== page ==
It is not an easy job to achieve excellence both on and off the field, and the young men of the San Jose Earthquakes Youth Academy teams are put to the test constantly - by parents, by teachers and by coaches.
From soccer to sales, the lessons being taught to these teens will forever impact their lives. “We do everything we can to ensure they leave us on a path brighter than when they joined us,” said technical director Chris Leitch.
Without a doubt, the 2013 class of college commitments is an example of that, sending 13 players off to collegiate programs in the fall. The list includes the reigning national champion Indiana Hoosiers as well as Pac-12 members Cal and Washington.
Said Cal commit Trevor Long, “I knew I had to have good grades to even be considered to attend Cal. The Quakes helped me accomplish that feat by always reminding us that soccer isn't the only important thing.”
Mentors work tirelessly to prepare teenagers for what lies ahead of them. “This is especially important in our case because some of the kids don’t have someone to invest the time in thinking about their future,” said Leitch.
It is standard for high school administrations to require a certain grade point average to be eligible to participate in interscholastic sports. The academy, although not requiring a specific GPA, remains actively involved in the players’ scholastic endeavors, and makes it a mission of theirs to help these young men become not just better soccer players, but better people as well.
“We get a lot of players that come to us already academically handicapped, so we also make sure they have a plan that includes their education,” said Leitch. “We’ve also added coaches from Stanford (to the Academy staff) to ensure we have a college point person to aid and walk the players through the recruiting process.” The academy tracks the players’ grades throughout their careers and often requests transcripts from their respective high schools to ensure the kids are on the right track.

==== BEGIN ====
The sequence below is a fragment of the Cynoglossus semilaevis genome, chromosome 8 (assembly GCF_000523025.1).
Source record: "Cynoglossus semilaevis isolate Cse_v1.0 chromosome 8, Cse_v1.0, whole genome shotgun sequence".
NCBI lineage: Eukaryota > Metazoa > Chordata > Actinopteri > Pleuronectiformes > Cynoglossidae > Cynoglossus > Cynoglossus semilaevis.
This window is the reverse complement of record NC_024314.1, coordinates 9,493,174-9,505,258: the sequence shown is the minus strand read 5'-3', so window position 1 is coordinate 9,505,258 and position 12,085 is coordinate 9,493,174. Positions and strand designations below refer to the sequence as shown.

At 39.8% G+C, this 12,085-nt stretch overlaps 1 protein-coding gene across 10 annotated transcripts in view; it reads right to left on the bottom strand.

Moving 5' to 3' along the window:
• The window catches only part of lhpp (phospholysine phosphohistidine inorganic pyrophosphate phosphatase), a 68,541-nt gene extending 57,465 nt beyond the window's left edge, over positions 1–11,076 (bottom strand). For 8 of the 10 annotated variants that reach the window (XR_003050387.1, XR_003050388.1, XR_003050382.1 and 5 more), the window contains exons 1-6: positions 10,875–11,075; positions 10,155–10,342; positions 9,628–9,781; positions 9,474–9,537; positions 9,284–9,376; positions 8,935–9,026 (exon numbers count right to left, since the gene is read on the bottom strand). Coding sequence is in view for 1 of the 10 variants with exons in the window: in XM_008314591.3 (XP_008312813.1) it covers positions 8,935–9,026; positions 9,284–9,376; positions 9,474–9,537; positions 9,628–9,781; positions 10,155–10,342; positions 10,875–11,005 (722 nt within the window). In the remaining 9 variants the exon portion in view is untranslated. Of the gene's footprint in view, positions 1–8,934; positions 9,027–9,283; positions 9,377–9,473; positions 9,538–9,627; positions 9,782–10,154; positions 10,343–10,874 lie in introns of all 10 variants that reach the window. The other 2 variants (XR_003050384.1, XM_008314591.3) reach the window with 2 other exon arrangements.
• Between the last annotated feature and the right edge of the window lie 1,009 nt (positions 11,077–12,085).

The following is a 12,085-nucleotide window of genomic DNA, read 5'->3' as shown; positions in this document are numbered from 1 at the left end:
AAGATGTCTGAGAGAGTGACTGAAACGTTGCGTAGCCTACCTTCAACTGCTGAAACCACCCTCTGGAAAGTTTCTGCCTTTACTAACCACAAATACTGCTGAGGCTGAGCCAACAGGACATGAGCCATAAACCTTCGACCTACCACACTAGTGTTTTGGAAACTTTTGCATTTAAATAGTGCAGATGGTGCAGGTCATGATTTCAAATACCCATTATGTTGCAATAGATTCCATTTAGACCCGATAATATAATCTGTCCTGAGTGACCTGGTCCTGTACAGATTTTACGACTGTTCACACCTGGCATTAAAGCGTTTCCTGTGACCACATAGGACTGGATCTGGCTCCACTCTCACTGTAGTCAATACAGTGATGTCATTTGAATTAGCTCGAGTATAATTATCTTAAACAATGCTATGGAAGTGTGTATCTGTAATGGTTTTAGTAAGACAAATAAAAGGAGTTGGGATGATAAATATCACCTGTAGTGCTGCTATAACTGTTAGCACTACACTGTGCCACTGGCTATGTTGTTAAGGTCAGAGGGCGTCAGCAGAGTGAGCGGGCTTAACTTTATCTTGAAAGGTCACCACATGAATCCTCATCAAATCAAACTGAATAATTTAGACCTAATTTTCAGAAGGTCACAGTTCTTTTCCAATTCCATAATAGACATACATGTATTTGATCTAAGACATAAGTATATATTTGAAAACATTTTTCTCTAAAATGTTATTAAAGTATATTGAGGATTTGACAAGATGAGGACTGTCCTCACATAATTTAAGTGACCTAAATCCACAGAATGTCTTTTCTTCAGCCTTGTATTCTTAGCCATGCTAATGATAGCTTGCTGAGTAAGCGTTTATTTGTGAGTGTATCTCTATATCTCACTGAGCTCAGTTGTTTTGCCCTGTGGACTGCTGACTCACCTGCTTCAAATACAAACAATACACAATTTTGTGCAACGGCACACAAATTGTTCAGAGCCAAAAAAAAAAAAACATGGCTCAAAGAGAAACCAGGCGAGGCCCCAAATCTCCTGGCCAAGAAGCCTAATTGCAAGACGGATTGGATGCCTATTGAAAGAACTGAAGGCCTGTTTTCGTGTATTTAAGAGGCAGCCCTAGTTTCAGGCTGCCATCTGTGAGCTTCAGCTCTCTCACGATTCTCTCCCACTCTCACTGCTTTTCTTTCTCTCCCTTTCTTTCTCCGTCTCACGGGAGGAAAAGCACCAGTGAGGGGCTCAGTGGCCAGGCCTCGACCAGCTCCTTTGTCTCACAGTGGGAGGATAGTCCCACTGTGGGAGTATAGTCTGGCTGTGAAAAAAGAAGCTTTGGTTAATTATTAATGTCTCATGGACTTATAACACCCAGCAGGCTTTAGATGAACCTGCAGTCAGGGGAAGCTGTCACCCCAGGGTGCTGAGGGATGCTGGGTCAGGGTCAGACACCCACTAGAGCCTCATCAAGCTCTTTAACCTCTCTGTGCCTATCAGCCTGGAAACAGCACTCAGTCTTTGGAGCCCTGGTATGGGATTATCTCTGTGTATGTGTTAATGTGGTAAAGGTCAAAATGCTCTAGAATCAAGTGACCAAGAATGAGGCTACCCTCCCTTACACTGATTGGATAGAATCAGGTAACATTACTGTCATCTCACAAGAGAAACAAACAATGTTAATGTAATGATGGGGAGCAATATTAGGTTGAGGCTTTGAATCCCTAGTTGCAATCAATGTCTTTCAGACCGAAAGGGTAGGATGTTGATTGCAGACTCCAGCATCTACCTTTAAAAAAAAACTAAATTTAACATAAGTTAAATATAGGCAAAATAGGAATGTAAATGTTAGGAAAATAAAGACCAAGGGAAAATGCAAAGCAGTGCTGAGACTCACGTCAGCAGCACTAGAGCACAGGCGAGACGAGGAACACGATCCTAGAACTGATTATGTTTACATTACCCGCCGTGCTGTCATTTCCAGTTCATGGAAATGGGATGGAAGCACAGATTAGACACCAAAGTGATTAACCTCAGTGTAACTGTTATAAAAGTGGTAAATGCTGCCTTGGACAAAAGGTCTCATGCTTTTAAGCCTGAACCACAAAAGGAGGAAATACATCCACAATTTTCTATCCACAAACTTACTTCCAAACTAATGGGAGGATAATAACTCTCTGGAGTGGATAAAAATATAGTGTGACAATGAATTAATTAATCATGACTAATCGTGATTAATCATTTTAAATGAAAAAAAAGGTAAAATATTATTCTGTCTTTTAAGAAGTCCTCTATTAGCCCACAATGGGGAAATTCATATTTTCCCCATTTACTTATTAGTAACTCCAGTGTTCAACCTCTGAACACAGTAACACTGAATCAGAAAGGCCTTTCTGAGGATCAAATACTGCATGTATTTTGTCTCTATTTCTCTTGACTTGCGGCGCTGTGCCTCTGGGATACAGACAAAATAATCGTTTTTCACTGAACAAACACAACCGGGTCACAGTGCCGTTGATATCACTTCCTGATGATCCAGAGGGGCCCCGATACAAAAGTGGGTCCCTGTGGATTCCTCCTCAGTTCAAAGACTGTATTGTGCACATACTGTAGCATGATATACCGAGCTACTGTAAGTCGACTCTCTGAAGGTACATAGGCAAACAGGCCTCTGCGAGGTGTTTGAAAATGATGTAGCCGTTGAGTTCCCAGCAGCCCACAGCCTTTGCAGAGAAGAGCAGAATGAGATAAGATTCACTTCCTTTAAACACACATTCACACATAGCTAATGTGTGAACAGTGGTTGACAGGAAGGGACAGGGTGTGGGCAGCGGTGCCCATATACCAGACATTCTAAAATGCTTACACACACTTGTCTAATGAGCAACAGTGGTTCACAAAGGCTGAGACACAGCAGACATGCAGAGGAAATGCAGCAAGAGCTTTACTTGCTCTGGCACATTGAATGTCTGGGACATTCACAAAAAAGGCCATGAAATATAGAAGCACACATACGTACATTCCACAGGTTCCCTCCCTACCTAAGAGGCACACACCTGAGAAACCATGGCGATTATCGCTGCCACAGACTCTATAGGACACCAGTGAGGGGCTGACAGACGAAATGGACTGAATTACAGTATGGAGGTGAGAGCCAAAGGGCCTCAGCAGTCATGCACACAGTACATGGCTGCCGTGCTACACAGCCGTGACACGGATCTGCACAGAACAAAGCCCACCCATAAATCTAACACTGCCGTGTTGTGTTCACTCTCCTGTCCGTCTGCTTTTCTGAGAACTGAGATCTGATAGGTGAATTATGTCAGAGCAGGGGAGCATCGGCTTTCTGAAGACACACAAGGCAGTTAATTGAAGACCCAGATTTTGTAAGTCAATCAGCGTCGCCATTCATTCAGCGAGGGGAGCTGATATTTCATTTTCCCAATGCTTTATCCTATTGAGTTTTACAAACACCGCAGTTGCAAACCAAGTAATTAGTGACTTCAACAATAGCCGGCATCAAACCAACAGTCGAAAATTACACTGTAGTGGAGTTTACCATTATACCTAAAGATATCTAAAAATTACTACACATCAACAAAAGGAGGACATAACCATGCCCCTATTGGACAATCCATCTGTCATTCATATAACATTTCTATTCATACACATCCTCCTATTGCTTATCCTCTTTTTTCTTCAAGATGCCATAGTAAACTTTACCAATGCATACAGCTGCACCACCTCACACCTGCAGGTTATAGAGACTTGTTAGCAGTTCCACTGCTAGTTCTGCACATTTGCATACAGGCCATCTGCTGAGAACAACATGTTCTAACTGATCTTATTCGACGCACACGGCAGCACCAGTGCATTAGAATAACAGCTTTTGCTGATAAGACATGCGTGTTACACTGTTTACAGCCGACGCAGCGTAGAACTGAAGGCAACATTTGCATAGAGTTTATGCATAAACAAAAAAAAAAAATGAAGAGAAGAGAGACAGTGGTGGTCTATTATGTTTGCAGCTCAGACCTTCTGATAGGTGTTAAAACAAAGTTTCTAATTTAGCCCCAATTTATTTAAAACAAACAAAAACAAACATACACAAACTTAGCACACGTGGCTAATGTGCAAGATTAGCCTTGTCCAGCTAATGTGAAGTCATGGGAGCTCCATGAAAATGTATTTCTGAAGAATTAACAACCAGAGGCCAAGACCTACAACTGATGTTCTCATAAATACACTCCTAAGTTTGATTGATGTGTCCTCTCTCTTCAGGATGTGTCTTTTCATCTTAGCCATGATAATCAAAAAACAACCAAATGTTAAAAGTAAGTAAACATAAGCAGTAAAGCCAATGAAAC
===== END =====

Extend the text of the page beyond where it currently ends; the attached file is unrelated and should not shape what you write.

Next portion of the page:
Emilio Huerta of the 18s said, “San Diego State had a 10% admittance rate this year and I was one of them. The Academy played a huge role in that.”
Josh Totte, captain of the 16s squad, said, “There's no GPA requirement, but they do collect our report cards, so that pushes us to get good grades. The coaches constantly stress the importance of keeping your grades up, especially if you want to play in college.”
Totte has yet to formally commit to a school, but his future is extremely bright and he credits the Academy a great deal for both his scholastic and athletic development. “Overall, it's a great experience, and if you’re an elite player trying to get better and play against the best, you should definitely try to join the Academy.”
Totte’s teammates on the 16s have already committed to such quality institutions as Stanford, Wake Forest, and possibly even Yale, proving that these young men are being pushed not only on the field, but in the classroom, by coaches who care as much about their present as they do about their future.